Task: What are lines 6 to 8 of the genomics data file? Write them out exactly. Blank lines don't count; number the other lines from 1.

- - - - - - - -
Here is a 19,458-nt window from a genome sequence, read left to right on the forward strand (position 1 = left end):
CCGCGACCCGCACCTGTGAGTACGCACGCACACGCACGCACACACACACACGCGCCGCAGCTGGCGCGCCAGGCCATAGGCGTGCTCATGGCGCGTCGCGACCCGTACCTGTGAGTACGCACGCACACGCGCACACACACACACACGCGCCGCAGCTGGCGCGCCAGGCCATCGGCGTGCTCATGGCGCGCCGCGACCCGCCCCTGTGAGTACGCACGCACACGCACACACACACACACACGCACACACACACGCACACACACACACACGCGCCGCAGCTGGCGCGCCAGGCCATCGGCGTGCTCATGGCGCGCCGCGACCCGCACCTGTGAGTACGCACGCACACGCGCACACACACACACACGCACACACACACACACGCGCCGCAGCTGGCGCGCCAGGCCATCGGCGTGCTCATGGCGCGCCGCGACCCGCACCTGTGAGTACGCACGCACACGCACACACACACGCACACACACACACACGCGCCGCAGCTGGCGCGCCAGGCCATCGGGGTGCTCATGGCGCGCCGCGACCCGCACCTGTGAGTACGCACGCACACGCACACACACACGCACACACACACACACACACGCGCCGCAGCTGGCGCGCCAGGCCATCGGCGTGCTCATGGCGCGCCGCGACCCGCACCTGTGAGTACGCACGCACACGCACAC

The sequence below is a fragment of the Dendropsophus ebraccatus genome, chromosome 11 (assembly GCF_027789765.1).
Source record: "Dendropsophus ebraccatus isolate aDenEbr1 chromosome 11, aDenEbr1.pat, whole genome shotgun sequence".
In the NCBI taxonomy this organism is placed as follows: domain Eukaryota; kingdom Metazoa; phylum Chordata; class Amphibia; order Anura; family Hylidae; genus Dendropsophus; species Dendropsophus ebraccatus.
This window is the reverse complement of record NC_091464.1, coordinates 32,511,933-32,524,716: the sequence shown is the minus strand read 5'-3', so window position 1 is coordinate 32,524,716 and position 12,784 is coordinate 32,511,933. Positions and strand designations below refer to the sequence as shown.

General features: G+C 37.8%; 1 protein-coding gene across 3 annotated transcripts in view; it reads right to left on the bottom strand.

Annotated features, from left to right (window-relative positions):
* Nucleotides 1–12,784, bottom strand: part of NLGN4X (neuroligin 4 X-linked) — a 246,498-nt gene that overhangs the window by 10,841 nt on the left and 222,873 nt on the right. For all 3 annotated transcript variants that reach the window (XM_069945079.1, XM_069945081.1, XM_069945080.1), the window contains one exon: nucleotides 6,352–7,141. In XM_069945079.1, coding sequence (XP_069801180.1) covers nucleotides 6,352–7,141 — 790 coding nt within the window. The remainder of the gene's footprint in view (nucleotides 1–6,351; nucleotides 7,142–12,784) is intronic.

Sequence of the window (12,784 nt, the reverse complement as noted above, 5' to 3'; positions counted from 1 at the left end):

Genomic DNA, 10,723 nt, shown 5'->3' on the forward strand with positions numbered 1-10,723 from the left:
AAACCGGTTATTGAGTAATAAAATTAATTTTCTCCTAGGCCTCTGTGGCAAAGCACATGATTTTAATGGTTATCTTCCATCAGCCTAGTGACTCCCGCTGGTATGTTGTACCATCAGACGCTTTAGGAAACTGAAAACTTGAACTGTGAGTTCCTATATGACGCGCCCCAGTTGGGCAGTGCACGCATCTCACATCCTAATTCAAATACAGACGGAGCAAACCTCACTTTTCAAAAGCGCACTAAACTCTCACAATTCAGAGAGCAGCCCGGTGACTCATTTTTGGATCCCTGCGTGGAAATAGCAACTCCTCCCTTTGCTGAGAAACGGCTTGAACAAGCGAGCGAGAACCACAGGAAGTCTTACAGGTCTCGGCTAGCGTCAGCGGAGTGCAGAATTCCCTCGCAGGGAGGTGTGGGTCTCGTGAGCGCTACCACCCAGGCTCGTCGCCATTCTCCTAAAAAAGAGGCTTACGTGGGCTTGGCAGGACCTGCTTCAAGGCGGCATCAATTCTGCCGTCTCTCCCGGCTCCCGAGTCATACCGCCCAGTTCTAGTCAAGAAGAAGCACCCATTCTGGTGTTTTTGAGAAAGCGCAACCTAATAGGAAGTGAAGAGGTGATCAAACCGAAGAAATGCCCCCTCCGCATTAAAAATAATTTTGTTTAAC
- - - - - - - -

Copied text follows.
This window is the reverse complement of record NC_091464.1, coordinates 32,511,933-32,524,716: the sequence shown is the minus strand read 5'-3', so window position 1 is coordinate 32,524,716 and position 12,784 is coordinate 32,511,933. Positions and strand designations below refer to the sequence as shown.

General features: G+C 37.8%; 1 protein-coding gene across 3 annotated transcripts in view; it reads right to left on the bottom strand.

Annotated features, from left to right (window-relative positions):